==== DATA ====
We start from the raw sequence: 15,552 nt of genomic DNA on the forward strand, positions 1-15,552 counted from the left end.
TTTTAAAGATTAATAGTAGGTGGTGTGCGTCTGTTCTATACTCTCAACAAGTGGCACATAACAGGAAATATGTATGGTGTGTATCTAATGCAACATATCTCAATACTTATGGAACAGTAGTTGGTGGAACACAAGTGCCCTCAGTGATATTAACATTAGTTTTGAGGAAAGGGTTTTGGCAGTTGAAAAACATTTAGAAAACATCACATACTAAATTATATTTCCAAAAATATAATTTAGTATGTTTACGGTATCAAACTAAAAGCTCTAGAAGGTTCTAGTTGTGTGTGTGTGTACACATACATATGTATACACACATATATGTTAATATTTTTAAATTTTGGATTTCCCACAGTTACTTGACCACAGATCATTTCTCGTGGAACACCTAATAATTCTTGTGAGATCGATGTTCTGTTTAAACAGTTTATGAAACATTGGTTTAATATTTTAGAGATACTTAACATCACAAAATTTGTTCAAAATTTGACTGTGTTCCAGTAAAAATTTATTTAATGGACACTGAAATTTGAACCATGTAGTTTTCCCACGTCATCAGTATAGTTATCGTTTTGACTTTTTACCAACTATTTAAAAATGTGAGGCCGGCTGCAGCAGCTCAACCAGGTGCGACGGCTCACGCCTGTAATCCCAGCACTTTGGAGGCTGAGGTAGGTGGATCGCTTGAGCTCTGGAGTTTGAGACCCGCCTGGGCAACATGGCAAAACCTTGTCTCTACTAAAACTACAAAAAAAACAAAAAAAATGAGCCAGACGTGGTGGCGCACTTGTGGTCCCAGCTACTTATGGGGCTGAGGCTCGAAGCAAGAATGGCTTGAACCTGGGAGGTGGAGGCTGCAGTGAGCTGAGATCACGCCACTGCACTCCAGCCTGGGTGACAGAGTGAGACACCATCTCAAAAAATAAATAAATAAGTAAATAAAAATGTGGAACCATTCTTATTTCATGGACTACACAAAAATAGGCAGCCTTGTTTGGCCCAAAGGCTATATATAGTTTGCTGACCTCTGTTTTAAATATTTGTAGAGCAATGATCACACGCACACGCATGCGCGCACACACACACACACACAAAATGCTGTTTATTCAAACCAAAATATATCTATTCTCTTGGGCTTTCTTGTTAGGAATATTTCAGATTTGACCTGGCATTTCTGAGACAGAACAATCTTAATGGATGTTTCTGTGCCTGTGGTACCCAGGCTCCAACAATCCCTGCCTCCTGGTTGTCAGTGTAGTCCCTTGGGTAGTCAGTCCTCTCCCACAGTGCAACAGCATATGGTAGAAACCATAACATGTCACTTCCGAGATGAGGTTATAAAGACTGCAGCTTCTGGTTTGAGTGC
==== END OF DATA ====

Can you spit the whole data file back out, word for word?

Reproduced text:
We start from the raw sequence: 15,552 nt of genomic DNA on the forward strand, positions 1-15,552 counted from the left end.
TTTTAAAGATTAATAGTAGGTGGTGTGCGTCTGTTCTATACTCTCAACAAGTGGCACATAACAGGAAATATGTATGGTGTGTATCTAATGCAACATATCTCAATACTTATGGAACAGTAGTTGGTGGAACACAAGTGCCCTCAGTGATATTAACATTAGTTTTGAGGAAAGGGTTTTGGCAGTTGAAAAACATTTAGAAAACATCACATACTAAATTATATTTCCAAAAATATAATTTAGTATGTTTACGGTATCAAACTAAAAGCTCTAGAAGGTTCTAGTTGTGTGTGTGTGTACACATACATATGTATACACACATATATGTTAATATTTTTAAATTTTGGATTTCCCACAGTTACTTGACCACAGATCATTTCTCGTGGAACACCTAATAATTCTTGTGAGATCGATGTTCTGTTTAAACAGTTTATGAAACATTGGTTTAATATTTTAGAGATACTTAACATCACAAAATTTGTTCAAAATTTGACTGTGTTCCAGTAAAAATTTATTTAATGGACACTGAAATTTGAACCATGTAGTTTTCCCACGTCATCAGTATAGTTATCGTTTTGACTTTTTACCAACTATTTAAAAATGTGAGGCCGGCTGCAGCAGCTCAACCAGGTGCGACGGCTCACGCCTGTAATCCCAGCACTTTGGAGGCTGAGGTAGGTGGATCGCTTGAGCTCTGGAGTTTGAGACCCGCCTGGGCAACATGGCAAAACCTTGTCTCTACTAAAACTACAAAAAAAACAAAAAAAATGAGCCAGACGTGGTGGCGCACTTGTGGTCCCAGCTACTTATGGGGCTGAGGCTCGAAGCAAGAATGGCTTGAACCTGGGAGGTGGAGGCTGCAGTGAGCTGAGATCACGCCACTGCACTCCAGCCTGGGTGACAGAGTGAGACACCATCTCAAAAAATAAATAAATAAGTAAATAAAAATGTGGAACCATTCTTATTTCATGGACTACACAAAAATAGGCAGCCTTGTTTGGCCCAAAGGCTATATATAGTTTGCTGACCTCTGTTTTAAATATTTGTAGAGCAATGATCACACGCACACGCATGCGCGCACACACACACACACACAAAATGCTGTTTATTCAAACCAAAATATATCTATTCTCTTGGGCTTTCTTGTTAGGAATATTTCAGATTTGACCTGGCATTTCTGAGACAGAACAATCTTAATGGATGTTTCTGTGCCTGTGGTACCCAGGCTCCAACAATCCCTGCCTCCTGGTTGTCAGTGTAGTCCCTTGGGTAGTCAGTCCTCTCCCACAGTGCAACAGCATATGGTAGAAACCATAACATGTCACTTCCGAGATGAGGTTATAAAGACTGCAGCTTCTGGTTTGAGTGC